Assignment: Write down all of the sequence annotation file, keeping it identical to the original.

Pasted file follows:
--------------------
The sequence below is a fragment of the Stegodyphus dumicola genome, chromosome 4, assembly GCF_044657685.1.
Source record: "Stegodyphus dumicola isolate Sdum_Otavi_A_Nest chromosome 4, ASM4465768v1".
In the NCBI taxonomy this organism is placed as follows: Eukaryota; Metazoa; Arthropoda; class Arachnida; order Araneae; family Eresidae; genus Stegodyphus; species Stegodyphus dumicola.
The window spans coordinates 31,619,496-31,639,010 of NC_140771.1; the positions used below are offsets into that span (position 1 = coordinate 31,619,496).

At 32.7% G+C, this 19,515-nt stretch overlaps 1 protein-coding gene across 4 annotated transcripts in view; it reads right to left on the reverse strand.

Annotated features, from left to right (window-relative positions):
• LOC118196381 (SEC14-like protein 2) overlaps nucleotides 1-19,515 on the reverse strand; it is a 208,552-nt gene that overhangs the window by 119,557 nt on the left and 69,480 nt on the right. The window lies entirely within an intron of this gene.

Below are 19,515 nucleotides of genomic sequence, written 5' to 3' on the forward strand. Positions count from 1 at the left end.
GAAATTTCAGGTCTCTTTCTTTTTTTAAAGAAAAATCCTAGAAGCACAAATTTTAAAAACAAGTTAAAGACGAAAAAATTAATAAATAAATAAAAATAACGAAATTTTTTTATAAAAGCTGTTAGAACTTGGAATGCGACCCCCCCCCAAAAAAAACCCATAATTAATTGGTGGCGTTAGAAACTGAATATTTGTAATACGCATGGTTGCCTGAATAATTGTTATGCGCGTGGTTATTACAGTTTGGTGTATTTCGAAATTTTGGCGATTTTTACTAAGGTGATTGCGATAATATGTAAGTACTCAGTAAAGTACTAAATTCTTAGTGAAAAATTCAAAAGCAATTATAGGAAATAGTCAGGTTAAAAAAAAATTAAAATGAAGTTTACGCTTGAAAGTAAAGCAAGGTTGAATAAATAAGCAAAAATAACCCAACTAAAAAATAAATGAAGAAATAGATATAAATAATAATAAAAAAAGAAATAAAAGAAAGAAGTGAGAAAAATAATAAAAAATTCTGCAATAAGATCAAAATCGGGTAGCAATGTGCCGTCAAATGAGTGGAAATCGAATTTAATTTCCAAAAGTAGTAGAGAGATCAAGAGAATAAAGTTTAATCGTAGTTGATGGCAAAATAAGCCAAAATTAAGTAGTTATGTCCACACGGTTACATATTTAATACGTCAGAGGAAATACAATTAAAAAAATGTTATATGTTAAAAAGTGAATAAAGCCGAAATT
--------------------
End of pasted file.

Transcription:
The sequence below is a fragment of the Stegodyphus dumicola genome, chromosome 4, assembly GCF_044657685.1.
Source record: "Stegodyphus dumicola isolate Sdum_Otavi_A_Nest chromosome 4, ASM4465768v1".
In the NCBI taxonomy this organism is placed as follows: Eukaryota; Metazoa; Arthropoda; class Arachnida; order Araneae; family Eresidae; genus Stegodyphus; species Stegodyphus dumicola.
The window spans coordinates 31,619,496-31,639,010 of NC_140771.1; the positions used below are offsets into that span (position 1 = coordinate 31,619,496).

At 32.7% G+C, this 19,515-nt stretch overlaps 1 protein-coding gene across 4 annotated transcripts in view; it reads right to left on the reverse strand.

Annotated features, from left to right (window-relative positions):
• LOC118196381 (SEC14-like protein 2) overlaps nucleotides 1-19,515 on the reverse strand; it is a 208,552-nt gene that overhangs the window by 119,557 nt on the left and 69,480 nt on the right. The window lies entirely within an intron of this gene.

Below are 19,515 nucleotides of genomic sequence, written 5' to 3' on the forward strand. Positions count from 1 at the left end.
GAAATTTCAGGTCTCTTTCTTTTTTTAAAGAAAAATCCTAGAAGCACAAATTTTAAAAACAAGTTAAAGACGAAAAAATTAATAAATAAATAAAAATAACGAAATTTTTTTATAAAAGCTGTTAGAACTTGGAATGCGACCCCCCCCCAAAAAAAACCCATAATTAATTGGTGGCGTTAGAAACTGAATATTTGTAATACGCATGGTTGCCTGAATAATTGTTATGCGCGTGGTTATTACAGTTTGGTGTATTTCGAAATTTTGGCGATTTTTACTAAGGTGATTGCGATAATATGTAAGTACTCAGTAAAGTACTAAATTCTTAGTGAAAAATTCAAAAGCAATTATAGGAAATAGTCAGGTTAAAAAAAAATTAAAATGAAGTTTACGCTTGAAAGTAAAGCAAGGTTGAATAAATAAGCAAAAATAACCCAACTAAAAAATAAATGAAGAAATAGATATAAATAATAATAAAAAAAGAAATAAAAGAAAGAAGTGAGAAAAATAATAAAAAATTCTGCAATAAGATCAAAATCGGGTAGCAATGTGCCGTCAAATGAGTGGAAATCGAATTTAATTTCCAAAAGTAGTAGAGAGATCAAGAGAATAAAGTTTAATCGTAGTTGATGGCAAAATAAGCCAAAATTAAGTAGTTATGTCCACACGGTTACATATTTAATACGTCAGAGGAAATACAATTAAAAAAATGTTATATGTTAAAAAGTGAATAAAGCCGAAATT